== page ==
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After ten years of rebuilding, renovation and restoration, the Rijksmuseum ("National Museum") in the Netherlands re-opened on April 13, 2013, the last official appearance of 
Of Queen Beatrix. Never before has a national museum undergone such a complete transformation of both its building and the presentation of its collection. Seville-based Antonio Cruz and Antonio Ortiz of Cruz y Ortiz were the project's head architects.

While there are a lot of videos on You Tube recording and reporting on this momentous event, but perhaps none captures the joy and exuberance of the event better than this one:

This blog has focused on the use of New Media technology by museums, to fulfill their mission of bring Fine Art to the public, wherever they may be. In this respect, New Media technology does not mean the use of complicated technology. Instead, it means an elegant but simple presentation, a user-friendly and intuitive interface, so that the technology is "running in the background. This means carefully planned design and technology so that the technology does not overwhelm the viewer or the art. The Rijksmusem has done this to a remarkable degree. Its website is simple and elegant, presenting the art as the main focus. Each page is headed by a magnificent high resolution image of a work of art that makes you want to stay on that page just so that you can enjoy the artwork.
 The site's page, Explore the Collection,lets you see the collection by such as "Masterpieces," "Artists," "Works of Art," Subject", "Style," and others. Remarkably, you can, right there, download a high resolution copy for free, and use that image for whatever purpose you want.
The Museum already has many works of art online as a participant in the GoogleArtProject. However, the most innovative part of the the Museum's own site is the Rijksstudio.


It is almost axiomatic that museums have heavily guarded the rights to reproduce their images. They also have had a long history of refusing to put high resolution of their images online. The Rijksmuseum, however, has taken the lead in reversing this history.
In her article, "Masterworks for One and All," in the New York Times of May 28, 2013, Nina Siegal wrote that the Rijksmuseum, "whose collection includes masterpieces by Rembrandt, Vermeer, Mondrian and van Gogh, has already made images of 125,000 of its works available through Rijksstudio, an interactive section of its Web site. The staff’s goal is to add 40,000 images a year until the entire collection of one million artworks spanning eight centuries is available."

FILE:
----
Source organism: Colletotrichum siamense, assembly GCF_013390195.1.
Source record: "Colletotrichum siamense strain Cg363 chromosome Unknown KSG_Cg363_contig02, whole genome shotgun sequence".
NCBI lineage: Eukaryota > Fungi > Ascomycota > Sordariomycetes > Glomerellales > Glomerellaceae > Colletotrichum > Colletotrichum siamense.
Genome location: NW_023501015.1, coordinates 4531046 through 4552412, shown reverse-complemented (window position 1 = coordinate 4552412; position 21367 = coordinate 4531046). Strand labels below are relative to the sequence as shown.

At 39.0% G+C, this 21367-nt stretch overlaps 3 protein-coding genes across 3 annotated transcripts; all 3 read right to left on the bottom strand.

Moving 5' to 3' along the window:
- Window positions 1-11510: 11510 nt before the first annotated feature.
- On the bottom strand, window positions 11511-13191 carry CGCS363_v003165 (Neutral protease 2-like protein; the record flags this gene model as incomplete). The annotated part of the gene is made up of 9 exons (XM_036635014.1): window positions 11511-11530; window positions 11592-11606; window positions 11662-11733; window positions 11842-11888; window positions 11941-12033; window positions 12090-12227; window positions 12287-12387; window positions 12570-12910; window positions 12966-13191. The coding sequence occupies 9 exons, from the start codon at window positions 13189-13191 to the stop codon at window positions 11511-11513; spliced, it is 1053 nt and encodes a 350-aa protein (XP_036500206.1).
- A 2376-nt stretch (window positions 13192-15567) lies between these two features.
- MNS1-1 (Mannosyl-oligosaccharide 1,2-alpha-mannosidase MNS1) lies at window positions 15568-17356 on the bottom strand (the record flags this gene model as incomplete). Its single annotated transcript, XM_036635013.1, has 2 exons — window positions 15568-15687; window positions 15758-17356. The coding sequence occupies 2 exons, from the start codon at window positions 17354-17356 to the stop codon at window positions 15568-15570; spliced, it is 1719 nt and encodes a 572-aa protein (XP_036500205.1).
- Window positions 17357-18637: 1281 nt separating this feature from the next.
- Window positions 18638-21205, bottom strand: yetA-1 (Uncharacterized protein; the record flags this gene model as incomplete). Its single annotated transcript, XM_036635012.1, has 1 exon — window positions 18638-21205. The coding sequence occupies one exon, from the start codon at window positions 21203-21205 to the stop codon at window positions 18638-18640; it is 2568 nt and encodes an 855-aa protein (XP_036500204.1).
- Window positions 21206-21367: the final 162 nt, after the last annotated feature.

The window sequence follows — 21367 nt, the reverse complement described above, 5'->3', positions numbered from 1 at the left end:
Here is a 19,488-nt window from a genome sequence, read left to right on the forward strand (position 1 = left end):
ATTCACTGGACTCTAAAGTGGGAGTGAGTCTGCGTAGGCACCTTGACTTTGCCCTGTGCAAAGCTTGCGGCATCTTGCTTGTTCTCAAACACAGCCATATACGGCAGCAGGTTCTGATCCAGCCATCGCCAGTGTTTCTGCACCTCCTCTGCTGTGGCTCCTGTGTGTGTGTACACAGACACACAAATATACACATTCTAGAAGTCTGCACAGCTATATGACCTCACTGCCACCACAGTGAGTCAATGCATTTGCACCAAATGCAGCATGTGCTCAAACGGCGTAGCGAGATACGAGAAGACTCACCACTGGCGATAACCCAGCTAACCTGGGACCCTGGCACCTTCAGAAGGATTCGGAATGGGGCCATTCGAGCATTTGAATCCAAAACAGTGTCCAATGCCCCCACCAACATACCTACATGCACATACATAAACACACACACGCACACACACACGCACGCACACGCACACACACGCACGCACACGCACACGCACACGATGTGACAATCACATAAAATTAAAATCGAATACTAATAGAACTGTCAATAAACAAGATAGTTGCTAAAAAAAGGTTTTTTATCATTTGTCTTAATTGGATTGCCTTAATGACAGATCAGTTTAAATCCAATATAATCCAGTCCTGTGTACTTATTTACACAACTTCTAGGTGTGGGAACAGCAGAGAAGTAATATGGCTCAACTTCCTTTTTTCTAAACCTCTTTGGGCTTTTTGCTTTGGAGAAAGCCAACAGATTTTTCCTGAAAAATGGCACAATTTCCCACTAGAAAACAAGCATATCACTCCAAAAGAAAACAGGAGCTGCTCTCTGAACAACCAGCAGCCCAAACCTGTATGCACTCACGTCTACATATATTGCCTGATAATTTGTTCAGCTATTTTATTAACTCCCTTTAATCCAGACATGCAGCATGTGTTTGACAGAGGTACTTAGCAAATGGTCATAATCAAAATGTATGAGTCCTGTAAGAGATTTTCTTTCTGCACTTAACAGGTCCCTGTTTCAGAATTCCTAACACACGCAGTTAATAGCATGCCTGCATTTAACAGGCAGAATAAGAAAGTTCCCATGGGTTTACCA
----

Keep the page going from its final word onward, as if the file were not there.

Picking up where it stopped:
Walpaper Magazine features a video discussion of Rikjsstudio with a group of experts.


In her article, Ms. Siegal also reported that,

 Rijksstudio has logged more than 2.17 million visitors since its service went online in October, and around 200,000 people have downloaded images. As a result, the Rijksmuseum won three international “Best of the Web” awards last month in Portland, Ore., at the annual international conference known as Museums and the Web. The prizes are based on peer evaluations by museum professionals.
Rijksstudio is unusual among digital museum projects in that it provides online tools for manipulating, changing or clipping the images, said Jennifer Trant, a co-founder of Museums on the Web. The online studio asks people to refrain from commercial uses and sells images of an even higher resolution that are more suitable for that purpose.


Walpaper* features a fascinating in -depth video discussion by a group of experts of  the digital innovation think tank at Rijksstudio  and a slideshow of the Museum. Walpaper* also has a extensive  Article by Yoko Choy. Ms. Choy writes,

This idea of innovation and inspiration is key to the Rijksmuseum’s new age. In the build up to its relaunch, last November the art museum launched Rijks Studio – a groundbreaking new digital collection of 125,000 objects from the museum’s collection, accessible to all for free. And to celebrate its unveiling, the museum teamed up with Wallpaper* to host a discussion on digital innovation moderated by our own Editor-in-Chief Tony Chambers, for which we brought together a stellar panel of speakers that included the likes of Christian Borstlap; Taco Dibbits, director of the Rijksmuseum Collections; Renny Ramakers of Droog and Robert Norton, co-founder and CEO of s[edition].

And Ms. Siegal,

To inspire users, the Rijksmuseum invited the Dutch design cooperative Droog to create products based on its artworks. Its designers used part of a 17th-century flower still life by Jan Davidsz de Heem as a template for a tattoo, for example; it used a 3-D printer to create a white plastic replica of an ornate 16th-century centerpiece designed by the German silversmith Wenzel Jamnitzer and to adorn it with magnetic miniatures of items from the Rijksmuseum’s collection.

H/T Mark Dziamba


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